# Thread: Using calculus to deduce a trigonometric identity.

1. ## Using calculus to deduce a trigonometric identity.

$\displaystyle g(x)=tan^{-1} x+ tan^{-1} (\frac{1}{x})$. Find $\displaystyle g'(x)$ and hence deduce that $\displaystyle tan^{-1} x + tan^{-1} (\frac{1}{x}) = \frac{\pi}{2}$

2. Originally Posted by nerdzor
$\displaystyle g(x)=tan^{-1} x+ tan^{-1} (\frac{1}{x})$. Find $\displaystyle g'(x)$ and hence deduce that $\displaystyle tan^{-1} x + tan^{-1} (\frac{1}{x}) = \frac{\pi}{2}$
Can you get g'(x)? If not, where do you get stuck? If you can get it, please post the answer you got (and show your working).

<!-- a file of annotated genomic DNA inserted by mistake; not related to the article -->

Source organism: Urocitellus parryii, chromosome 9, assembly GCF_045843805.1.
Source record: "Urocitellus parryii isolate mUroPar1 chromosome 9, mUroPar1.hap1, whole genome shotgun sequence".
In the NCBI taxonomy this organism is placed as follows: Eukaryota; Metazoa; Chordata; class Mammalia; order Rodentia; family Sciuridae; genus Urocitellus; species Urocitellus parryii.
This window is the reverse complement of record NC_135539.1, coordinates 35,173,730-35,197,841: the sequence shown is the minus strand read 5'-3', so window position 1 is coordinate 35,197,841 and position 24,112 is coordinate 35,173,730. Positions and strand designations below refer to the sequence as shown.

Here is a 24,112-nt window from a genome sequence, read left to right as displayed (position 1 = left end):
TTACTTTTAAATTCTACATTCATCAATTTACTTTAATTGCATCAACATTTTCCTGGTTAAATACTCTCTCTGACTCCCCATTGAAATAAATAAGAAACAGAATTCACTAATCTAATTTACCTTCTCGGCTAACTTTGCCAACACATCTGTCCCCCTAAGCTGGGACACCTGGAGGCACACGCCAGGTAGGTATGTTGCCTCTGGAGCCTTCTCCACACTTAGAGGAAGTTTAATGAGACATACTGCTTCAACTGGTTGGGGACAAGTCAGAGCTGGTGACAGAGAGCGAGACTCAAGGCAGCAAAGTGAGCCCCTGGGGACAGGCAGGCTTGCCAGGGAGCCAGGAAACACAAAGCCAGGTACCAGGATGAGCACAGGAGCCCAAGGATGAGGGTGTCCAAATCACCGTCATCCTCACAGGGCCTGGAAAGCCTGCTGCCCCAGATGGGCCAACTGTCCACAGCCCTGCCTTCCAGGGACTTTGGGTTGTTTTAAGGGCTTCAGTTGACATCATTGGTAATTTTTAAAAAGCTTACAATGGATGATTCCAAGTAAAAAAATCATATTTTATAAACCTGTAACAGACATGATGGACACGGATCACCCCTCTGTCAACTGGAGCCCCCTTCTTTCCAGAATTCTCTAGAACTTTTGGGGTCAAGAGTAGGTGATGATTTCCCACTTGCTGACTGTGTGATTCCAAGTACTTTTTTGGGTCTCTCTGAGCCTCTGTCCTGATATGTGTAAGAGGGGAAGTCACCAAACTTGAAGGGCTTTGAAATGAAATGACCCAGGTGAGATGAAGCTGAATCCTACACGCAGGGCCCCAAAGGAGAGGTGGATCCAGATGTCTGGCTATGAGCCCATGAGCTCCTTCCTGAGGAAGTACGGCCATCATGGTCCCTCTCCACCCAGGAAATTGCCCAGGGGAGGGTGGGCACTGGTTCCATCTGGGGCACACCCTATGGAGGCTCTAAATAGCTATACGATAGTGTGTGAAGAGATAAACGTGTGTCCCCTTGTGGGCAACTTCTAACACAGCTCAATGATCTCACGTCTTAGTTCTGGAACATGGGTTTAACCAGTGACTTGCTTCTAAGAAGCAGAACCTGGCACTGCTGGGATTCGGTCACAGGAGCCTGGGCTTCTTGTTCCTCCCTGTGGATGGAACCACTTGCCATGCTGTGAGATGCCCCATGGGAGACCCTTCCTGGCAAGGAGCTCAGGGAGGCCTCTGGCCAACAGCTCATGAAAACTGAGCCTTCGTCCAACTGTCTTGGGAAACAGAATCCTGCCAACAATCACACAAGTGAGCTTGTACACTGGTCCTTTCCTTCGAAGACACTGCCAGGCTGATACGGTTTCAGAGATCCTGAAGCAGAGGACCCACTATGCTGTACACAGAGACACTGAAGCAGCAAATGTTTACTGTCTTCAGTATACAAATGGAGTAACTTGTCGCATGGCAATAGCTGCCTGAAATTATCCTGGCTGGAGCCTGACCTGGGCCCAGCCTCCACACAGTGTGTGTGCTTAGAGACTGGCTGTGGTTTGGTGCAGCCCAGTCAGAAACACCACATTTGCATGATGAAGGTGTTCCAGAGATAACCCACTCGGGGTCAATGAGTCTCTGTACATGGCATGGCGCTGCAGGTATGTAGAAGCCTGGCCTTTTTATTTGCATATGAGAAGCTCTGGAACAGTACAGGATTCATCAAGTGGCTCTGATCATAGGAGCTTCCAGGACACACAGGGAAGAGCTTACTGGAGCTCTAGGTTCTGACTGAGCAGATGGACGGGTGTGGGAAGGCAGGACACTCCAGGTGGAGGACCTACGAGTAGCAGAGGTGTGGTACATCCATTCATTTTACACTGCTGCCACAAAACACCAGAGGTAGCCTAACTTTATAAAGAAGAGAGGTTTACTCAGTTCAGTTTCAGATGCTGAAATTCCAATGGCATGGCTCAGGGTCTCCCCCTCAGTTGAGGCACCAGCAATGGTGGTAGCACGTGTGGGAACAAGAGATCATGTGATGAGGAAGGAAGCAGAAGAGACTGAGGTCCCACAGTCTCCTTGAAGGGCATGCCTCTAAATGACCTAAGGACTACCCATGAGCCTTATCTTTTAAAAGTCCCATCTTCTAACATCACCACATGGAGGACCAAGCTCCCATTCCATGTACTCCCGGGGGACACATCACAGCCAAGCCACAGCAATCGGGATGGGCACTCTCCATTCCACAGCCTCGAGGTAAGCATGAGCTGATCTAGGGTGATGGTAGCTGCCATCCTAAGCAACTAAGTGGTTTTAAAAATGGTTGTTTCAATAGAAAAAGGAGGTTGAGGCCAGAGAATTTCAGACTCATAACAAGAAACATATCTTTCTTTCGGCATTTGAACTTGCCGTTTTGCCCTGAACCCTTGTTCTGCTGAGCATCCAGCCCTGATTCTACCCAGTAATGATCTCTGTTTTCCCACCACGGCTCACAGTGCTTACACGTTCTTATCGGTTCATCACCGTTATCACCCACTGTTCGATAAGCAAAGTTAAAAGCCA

3. $\displaystyle g(x)=tan^{-1} x+ tan^{-1} (\frac{1}{x})$

$\displaystyle g'(x)=\frac{1}{1+x^2}-\frac{1}{1+\frac{1}{x^2}}(\frac{-1}{x^2})=0$

Since g'(x)=0,therefore g(x) must be a constant.

$\displaystyle g(x)=g(1)=tan^{-1}1+tan^{-1}1=\frac{\pi}{2}$

Now,you should have mentioned that $\displaystyle x>0$.

Otherwise if $\displaystyle x<0$ then $\displaystyle g(x)=-\frac{\pi}{2}$